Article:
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CachÉ

*** out of four stars

Rating: R for brief strong violence.

Where: Edina Theater.

Movie review: In 'Caché,' someone is watching -- but why?

  • Article by: Colin Covert
  • Star Tribune
  • February 9, 2006 - 5:35 PM

Guilt is an emotion that can be triggered by nothing more than a long silent stare. Why are we under observation? What did we do wrong?

In "Caché" ("Hidden") the leading characters squirm under the fixed gaze of an unseen voyeur who sends them ominous videotapes of their home's exterior. At the same time they are under surveillance by writer/director Michael Haneke's coolly detached camera, which regards them with the stillness of a viper preparing to strike. The film is loaded with disquieting moods, sinister hesitations, scenes of borderline banality and a single, shocking eruption of traumatic violence. Call it Designer Noir.

Georges (Daniel Auteuil), the host of a literary TV talk show, and his wife, Anne (Juliette Binoche), a publishing executive, apparently have nothing more to apologize for than a posh lifestyle and a superior, entitled, slightly contemptuous manner. Their elegant façade begins to crack as their anxiety over the anonymous tapes grows. Are they being blackmailed or threatened? For what misdeed? By whom? Is a kidnapper targeting their brooding preteen son?

When childish drawings of bloody faces and butchered livestock begin to arrive along with the cassettes, they report the harassment to the police. Without an aggressive action, however, the authorities can't respond.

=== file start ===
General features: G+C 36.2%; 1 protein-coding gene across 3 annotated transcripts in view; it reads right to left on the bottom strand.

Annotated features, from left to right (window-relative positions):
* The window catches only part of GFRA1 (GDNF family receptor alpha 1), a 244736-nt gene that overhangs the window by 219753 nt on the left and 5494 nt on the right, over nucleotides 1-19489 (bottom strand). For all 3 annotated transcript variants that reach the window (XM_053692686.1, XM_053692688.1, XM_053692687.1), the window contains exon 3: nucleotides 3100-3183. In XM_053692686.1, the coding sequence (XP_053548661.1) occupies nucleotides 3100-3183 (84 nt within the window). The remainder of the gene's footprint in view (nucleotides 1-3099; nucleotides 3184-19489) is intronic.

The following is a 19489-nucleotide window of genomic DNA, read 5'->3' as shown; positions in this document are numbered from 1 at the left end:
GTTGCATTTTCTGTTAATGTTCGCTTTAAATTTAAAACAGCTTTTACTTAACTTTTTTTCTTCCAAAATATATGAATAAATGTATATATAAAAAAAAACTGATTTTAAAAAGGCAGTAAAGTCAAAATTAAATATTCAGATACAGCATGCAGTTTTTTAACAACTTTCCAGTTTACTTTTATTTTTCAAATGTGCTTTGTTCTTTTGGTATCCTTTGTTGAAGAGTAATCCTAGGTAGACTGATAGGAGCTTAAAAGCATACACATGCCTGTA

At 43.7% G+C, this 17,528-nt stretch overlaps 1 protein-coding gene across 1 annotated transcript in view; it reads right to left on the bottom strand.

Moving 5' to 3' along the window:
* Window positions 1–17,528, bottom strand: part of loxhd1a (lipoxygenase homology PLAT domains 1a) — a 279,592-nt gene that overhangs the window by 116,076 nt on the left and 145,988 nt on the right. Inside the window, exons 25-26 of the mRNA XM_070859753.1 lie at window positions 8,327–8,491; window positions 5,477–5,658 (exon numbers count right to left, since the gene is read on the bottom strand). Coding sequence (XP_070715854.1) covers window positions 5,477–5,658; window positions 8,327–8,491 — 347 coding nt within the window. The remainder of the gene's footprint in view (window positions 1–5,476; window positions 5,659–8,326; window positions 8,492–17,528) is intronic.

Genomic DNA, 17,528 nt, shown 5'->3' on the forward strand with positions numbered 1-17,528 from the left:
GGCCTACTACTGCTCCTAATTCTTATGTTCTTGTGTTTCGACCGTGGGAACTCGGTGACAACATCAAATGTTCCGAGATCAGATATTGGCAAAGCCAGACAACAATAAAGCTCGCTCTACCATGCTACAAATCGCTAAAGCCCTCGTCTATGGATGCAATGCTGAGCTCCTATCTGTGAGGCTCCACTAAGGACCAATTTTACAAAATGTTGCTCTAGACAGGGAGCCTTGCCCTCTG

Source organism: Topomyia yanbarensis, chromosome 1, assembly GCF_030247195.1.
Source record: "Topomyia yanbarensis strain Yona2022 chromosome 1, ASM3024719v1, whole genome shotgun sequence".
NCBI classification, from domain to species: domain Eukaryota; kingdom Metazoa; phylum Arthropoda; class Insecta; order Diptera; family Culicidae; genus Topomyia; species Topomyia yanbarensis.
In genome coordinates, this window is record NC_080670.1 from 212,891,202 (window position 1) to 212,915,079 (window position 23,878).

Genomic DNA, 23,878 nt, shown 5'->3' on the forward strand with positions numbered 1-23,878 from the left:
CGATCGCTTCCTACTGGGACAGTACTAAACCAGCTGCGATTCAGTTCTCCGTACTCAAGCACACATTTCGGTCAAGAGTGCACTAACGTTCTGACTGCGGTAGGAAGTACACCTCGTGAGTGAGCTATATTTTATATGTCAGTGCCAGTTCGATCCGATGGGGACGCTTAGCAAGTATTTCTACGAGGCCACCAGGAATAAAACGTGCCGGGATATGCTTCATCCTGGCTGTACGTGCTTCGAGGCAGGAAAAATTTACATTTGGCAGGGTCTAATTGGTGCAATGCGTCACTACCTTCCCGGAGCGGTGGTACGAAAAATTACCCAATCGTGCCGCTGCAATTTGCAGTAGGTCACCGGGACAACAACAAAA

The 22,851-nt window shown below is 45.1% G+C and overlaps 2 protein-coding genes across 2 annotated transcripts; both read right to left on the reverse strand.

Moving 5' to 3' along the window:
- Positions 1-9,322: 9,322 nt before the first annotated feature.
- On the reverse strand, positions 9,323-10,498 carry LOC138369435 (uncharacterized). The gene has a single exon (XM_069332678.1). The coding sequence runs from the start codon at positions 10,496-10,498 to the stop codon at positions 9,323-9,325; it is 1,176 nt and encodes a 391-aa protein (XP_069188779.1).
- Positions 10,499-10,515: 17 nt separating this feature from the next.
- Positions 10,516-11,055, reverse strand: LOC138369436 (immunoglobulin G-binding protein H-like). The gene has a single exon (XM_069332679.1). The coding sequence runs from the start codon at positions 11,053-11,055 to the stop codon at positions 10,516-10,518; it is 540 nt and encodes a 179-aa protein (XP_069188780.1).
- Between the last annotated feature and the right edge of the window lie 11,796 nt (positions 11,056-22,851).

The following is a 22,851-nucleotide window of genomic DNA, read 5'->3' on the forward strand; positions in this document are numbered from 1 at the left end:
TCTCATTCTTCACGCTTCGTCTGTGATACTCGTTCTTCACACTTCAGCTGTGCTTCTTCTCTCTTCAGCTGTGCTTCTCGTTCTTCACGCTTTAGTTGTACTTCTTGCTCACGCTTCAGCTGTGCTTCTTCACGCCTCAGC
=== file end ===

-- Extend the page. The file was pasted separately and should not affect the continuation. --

The mystery ignites a domestic psychodrama. In scenes that look and feel like being inside someone else's migraine, Anne and George hurl accusations and denials. Each suspects the other is suppressing secrets. They feel that somewhere in their life are awful problems they can't deal with openly. Georges begins to explore his own past for clues, and seems to find a lead pointing to a long-lost childhood acquaintance. Speaking to him only triggers more questions, pushing the search for truth into sociopolitical territory where issues of European history are as important as individual motives.

Auteuil embodies his character's smug egotism as if he slept in the man's skin. The deflating of Georges' self-importance seems almost as painful to him as the notion that his family is under attack. Binoche, usually cast as a spirit of hope and love, is appropriately brittle and harsh here.

Haneke's characters are never easy to like, yet it's impossible not to empathize with their anxiety. It's his mastery of the craft, both visual and sonic, that pulls viewers along in its grip. Haneke's goal isn't to present a jigsaw mystery that is closed when the missing piece is put in place. Often there's a feeling of letdown when a whodunit is solved because the dark dream is over. Haneke wants to keep us in a trance state of danger and intense emotion.

Watch the long, busy final shot of students streaming out of their school and if you are observant or lucky you'll see an essential clue. "Caché" solves its mystery up to a point, but there's no conclusion. After the house lights rise, the dream keeps going.

CachÉ

*** out of four stars

Rating: R for brief strong violence.

Where: Edina Theater.

Colin Covert • 612-673-7186

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